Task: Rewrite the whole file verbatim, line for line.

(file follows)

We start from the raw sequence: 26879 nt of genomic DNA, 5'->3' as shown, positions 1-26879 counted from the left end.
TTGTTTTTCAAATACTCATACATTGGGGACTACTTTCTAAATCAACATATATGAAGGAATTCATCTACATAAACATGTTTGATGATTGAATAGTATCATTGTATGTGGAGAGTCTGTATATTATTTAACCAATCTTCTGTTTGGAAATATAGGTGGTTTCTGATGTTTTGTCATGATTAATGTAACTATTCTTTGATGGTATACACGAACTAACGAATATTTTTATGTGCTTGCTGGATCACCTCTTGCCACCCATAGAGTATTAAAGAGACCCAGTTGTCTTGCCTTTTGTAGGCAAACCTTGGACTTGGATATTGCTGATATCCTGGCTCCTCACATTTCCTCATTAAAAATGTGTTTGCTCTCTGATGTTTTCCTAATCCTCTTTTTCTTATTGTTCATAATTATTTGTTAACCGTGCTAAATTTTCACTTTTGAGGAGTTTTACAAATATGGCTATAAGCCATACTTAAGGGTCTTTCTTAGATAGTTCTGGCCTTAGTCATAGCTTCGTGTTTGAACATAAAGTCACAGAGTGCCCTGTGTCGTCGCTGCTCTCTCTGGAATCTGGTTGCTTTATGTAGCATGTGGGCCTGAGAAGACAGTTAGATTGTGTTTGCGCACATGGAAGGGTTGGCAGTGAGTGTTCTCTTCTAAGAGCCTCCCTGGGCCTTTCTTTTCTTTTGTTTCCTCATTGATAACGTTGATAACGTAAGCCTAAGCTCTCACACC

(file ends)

We start from the raw sequence: 26879 nt of genomic DNA, 5'->3' as shown, positions 1-26879 counted from the left end.
TTGTTTTTCAAATACTCATACATTGGGGACTACTTTCTAAATCAACATATATGAAGGAATTCATCTACATAAACATGTTTGATGATTGAATAGTATCATTGTATGTGGAGAGTCTGTATATTATTTAACCAATCTTCTGTTTGGAAATATAGGTGGTTTCTGATGTTTTGTCATGATTAATGTAACTATTCTTTGATGGTATACACGAACTAACGAATATTTTTATGTGCTTGCTGGATCACCTCTTGCCACCCATAGAGTATTAAAGAGACCCAGTTGTCTTGCCTTTTGTAGGCAAACCTTGGACTTGGATATTGCTGATATCCTGGCTCCTCACATTTCCTCATTAAAAATGTGTTTGCTCTCTGATGTTTTCCTAATCCTCTTTTTCTTATTGTTCATAATTATTTGTTAACCGTGCTAAATTTTCACTTTTGAGGAGTTTTACAAATATGGCTATAAGCCATACTTAAGGGTCTTTCTTAGATAGTTCTGGCCTTAGTCATAGCTTCGTGTTTGAACATAAAGTCACAGAGTGCCCTGTGTCGTCGCTGCTCTCTCTGGAATCTGGTTGCTTTATGTAGCATGTGGGCCTGAGAAGACAGTTAGATTGTGTTTGCGCACATGGAAGGGTTGGCAGTGAGTGTTCTCTTCTAAGAGCCTCCCTGGGCCTTTCTTTTCTTTTGTTTCCTCATTGATAACGTTGATAACGTAAGCCTAAGCTCTCACACC